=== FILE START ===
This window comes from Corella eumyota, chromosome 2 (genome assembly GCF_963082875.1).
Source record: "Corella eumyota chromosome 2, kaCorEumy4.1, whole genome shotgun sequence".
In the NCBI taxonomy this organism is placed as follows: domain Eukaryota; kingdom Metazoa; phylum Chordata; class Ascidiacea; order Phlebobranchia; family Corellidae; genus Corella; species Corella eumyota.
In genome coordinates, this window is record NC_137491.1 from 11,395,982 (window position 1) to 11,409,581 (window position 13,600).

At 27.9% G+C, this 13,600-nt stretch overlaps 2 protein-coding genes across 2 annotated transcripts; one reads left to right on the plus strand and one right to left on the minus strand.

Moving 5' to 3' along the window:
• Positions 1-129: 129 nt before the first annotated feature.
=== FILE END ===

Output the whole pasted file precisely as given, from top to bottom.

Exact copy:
This window comes from Corella eumyota, chromosome 2 (genome assembly GCF_963082875.1).
Source record: "Corella eumyota chromosome 2, kaCorEumy4.1, whole genome shotgun sequence".
In the NCBI taxonomy this organism is placed as follows: domain Eukaryota; kingdom Metazoa; phylum Chordata; class Ascidiacea; order Phlebobranchia; family Corellidae; genus Corella; species Corella eumyota.
In genome coordinates, this window is record NC_137491.1 from 11,395,982 (window position 1) to 11,409,581 (window position 13,600).

At 27.9% G+C, this 13,600-nt stretch overlaps 2 protein-coding genes across 2 annotated transcripts; one reads left to right on the plus strand and one right to left on the minus strand.

Moving 5' to 3' along the window:
• Positions 1-129: 129 nt before the first annotated feature.